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Young Green Party supporters hold signs during the kick-off of Elizabeth May's election campaign in Saanichton, near Victoria, on March 26, 2011. (DEDDEDA STEMLER/THE CANADIAN PRESS)
Young Green Party supporters hold signs during the kick-off of Elizabeth May's election campaign in Saanichton, near Victoria, on March 26, 2011. (DEDDEDA STEMLER/THE CANADIAN PRESS)

Layton backs May's participation in leaders debate Add to ...

Jack Layton says he would like Green Party Leader Elizabeth May to take part in the election debate and wants the broadcast consortium that decides who is in and who is out to clarify its criteria.

"We would be fine with her being there and what we think is there needs to be some rules established," Mr. Layton said on a campaign stop at a cabinet maker in Oshawa east of Toronto on Wednesday.

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"Right now there's no transparency," he said. "There's this closed-door decision making process. Canadians don't know what this consortium is up to when it makes its decisions and we think it would be good if she were to be there."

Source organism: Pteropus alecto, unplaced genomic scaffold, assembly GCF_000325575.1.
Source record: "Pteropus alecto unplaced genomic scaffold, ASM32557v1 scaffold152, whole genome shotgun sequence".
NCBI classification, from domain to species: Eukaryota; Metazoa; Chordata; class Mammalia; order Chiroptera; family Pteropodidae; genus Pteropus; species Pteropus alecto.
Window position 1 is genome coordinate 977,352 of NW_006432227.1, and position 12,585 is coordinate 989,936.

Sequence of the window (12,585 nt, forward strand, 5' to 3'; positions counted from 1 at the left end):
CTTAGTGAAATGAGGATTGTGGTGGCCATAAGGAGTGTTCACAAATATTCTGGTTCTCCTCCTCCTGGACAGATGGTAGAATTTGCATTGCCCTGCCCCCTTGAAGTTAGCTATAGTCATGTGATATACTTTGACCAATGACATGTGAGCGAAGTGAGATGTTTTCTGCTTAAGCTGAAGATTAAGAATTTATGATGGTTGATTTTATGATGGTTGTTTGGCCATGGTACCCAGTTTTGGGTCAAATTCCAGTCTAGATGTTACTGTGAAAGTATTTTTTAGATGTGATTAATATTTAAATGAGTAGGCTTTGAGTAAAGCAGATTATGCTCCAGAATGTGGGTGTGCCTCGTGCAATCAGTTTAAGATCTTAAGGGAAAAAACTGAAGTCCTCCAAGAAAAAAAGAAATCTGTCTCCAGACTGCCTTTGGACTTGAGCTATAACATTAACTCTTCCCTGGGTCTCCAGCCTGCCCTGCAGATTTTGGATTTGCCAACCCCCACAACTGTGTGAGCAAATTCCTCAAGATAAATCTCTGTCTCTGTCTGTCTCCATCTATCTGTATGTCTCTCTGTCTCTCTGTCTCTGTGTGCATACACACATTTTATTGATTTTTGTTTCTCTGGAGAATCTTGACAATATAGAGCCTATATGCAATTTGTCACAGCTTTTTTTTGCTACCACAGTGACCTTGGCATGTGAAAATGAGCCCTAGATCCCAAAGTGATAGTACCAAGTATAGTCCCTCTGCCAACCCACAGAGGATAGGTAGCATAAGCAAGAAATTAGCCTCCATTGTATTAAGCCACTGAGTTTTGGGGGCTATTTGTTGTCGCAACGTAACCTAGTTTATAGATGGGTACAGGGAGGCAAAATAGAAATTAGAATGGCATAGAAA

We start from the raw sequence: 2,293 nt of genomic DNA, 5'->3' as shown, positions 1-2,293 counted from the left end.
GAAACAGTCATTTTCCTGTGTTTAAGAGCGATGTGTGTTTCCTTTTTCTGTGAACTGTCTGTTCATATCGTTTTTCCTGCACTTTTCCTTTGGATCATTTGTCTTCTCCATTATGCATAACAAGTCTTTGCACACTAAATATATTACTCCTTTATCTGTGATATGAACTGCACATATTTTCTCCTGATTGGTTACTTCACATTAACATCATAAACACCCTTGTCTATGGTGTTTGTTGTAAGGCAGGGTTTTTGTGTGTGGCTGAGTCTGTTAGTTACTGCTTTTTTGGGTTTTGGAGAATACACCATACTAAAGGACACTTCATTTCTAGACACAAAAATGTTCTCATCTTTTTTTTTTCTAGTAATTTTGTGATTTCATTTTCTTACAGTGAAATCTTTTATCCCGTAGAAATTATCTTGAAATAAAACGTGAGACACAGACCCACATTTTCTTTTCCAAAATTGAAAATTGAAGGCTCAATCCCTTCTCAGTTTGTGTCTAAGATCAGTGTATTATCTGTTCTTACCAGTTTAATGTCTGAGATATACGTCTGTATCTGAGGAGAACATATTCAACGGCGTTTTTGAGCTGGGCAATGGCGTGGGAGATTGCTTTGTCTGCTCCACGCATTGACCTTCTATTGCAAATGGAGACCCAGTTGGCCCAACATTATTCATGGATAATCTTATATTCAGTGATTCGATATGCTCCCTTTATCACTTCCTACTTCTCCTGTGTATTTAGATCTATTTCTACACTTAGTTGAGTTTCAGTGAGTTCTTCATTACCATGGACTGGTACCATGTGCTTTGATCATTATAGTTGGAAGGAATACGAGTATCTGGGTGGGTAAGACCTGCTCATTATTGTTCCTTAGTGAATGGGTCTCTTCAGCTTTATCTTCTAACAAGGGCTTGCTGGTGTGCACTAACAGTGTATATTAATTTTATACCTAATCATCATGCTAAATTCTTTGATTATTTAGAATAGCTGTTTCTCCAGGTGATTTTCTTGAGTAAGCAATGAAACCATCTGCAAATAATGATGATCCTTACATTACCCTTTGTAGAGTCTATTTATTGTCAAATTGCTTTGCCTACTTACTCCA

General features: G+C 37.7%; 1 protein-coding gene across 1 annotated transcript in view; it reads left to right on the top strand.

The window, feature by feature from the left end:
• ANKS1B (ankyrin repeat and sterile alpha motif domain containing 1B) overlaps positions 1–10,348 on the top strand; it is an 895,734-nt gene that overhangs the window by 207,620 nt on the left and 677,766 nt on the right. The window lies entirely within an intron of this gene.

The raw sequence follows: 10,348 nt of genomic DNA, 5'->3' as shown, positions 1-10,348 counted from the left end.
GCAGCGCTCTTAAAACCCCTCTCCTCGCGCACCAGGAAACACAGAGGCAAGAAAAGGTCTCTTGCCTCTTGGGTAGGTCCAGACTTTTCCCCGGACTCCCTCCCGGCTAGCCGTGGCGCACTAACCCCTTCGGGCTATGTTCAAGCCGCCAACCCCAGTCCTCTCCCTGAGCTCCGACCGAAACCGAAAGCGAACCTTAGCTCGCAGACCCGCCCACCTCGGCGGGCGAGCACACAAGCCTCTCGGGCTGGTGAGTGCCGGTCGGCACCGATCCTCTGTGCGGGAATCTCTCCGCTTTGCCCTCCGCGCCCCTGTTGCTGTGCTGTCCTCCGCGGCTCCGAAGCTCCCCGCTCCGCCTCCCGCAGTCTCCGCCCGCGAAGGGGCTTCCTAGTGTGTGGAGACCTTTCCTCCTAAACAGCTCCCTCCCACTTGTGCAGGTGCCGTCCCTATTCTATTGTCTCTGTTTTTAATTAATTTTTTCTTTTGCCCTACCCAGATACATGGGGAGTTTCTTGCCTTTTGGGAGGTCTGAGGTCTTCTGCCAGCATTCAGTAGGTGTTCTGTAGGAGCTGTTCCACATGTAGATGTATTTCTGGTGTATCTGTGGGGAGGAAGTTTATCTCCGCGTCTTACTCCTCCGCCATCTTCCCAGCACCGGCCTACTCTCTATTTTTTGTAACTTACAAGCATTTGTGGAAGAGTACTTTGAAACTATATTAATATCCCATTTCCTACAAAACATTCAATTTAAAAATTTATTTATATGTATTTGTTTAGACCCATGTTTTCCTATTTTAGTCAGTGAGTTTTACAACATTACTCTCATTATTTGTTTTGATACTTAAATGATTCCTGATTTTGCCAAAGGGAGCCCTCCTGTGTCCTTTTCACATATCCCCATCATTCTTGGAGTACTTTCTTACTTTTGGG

When asked to explain why, in his mind, Ms. May should be allowed to take part, he replied: "I think it worked out fine last time. That's my criteria."

That's a different position than the NDP Leader took in 2008 when he was at first evasive on the issue of Ms. May's inclusion. He then suggested she should not participate because no Green had been elected to Parliament and because the Liberals had struck a deal not to run a candidate in Ms. May's riding.

It was a stand for which he was roundly criticized and he was forced to change his mind.

"We initially took the view that she should not be there and we said we will follow the rules that they lay out," Mr. Layton said. "I reflected on it that time. I decided that was not the right position to take and in 2008 we supported her participation and we would be absolutely fine with it this time around as well."

But the calculations that determine the structure of the debate should be far more open, he said.

"The odd thing about this whole process is that it's made by some group of people behind closed doors who own the media or who make the decisions for the media," Mr. Layton said.

"We don't know what their criteria are, they've never published the criteria. They've never told Canadians what the rules are. I can understand a certain frustration by people involved in our democracy when they turn around and see these decisions being made, apparently on an arbitrary basis."

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